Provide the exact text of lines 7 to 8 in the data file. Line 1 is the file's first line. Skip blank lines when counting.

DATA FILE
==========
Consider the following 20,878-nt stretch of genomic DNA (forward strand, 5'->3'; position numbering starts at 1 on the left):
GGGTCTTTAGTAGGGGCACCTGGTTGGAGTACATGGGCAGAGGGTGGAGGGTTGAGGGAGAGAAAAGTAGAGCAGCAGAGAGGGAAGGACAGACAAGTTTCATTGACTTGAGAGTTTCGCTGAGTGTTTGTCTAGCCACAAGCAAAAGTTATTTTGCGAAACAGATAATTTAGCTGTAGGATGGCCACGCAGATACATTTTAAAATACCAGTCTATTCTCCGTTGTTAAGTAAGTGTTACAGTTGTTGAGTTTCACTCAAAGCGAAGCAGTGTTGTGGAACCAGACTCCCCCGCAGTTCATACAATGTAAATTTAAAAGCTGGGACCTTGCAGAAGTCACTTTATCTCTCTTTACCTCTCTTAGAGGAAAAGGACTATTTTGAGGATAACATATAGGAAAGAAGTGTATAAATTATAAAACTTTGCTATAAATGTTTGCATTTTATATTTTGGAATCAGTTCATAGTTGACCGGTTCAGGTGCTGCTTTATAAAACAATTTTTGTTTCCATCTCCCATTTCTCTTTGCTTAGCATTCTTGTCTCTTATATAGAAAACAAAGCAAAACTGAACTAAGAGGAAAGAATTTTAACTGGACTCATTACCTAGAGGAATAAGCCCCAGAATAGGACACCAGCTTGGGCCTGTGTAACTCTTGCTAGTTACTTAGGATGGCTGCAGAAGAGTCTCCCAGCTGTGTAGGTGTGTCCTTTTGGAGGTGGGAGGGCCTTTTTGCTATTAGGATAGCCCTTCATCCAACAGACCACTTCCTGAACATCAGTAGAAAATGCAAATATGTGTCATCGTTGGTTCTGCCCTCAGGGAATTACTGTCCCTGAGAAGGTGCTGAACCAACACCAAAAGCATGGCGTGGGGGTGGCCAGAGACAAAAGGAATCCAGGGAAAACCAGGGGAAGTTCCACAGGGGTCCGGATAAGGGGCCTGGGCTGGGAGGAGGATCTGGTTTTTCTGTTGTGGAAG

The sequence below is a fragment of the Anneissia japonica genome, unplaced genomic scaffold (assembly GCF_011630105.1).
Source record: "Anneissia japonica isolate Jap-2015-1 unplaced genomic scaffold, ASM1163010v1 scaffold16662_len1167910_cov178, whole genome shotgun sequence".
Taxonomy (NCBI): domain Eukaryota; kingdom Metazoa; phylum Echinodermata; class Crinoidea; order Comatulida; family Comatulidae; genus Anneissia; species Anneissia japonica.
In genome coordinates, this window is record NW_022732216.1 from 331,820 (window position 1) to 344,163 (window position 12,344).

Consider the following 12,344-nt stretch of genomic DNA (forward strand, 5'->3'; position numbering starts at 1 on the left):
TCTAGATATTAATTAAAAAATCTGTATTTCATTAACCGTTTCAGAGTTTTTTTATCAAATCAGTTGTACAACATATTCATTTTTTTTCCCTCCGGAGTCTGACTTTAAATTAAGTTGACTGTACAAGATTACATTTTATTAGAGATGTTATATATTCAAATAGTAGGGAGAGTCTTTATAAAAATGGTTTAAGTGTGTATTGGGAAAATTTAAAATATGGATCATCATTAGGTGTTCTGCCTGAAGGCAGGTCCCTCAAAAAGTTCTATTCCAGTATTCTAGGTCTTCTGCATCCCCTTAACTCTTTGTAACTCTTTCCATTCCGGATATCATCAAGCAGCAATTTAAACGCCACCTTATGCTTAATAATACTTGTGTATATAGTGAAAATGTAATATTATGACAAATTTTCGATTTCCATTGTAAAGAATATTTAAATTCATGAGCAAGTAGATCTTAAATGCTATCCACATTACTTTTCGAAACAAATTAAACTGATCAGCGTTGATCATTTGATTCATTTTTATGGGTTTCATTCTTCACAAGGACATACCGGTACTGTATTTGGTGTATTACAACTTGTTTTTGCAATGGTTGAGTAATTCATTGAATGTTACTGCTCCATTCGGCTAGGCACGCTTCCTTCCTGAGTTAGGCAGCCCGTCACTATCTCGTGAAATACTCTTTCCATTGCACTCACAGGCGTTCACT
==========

Consider the following 12,344-nt stretch of genomic DNA (forward strand, 5'->3'; position numbering starts at 1 on the left):
TCTAGATATTAATTAAAAAATCTGTATTTCATTAACCGTTTCAGAGTTTTTTTATCAAATCAGTTGTACAACATATTCATTTTTTTTCCCTCCGGAGTCTGACTTTAAATTAAGTTGACTGTACAAGATTACATTTTATTAGAGATGTTATATATTCAAATAGTAGGGAGAGTCTTTATAAAAATGGTTTAAGTGTGTATTGGGAAAATTTAAAATATGGATCATCATTAGGTGTTCTGCCTGAAGGCAGGTCCCTCAAAAAGTTCTATTCCAGTATTCTAGGTCTTCTGCATCCCCTTAACTCTTTGTAACTCTTTCCATTCCGGATATCATCAAGCAGCAATTTAAACGCCACCTTATGCTTAATAATACTTGTGTATATAGTGAAAATGTAATATTATGACAAATTTTCGATTTCCATTGTAAAGAATATTTAAATTCATGAGCAAGTAGATCTTAAATGCTATCCACATTACTTTTCGAAACAAATTAAACTGATCAGCGTTGATCATTTGATTCATTTTTATGGGTTTCATTCTTCACAAGGACATACCGGTACTGTATTTGGTGTATTACAACTTGTTTTTGCAATGGTTGAGTAATTCATTGAATGTTACTGCTCCATTCGGCTAGGCACGCTTCCTTCCTGAGTTAGGCAGCCCGTCACTATCTCGTGAAATACTCTTTCCATTGCACTCACAGGCGTTCACT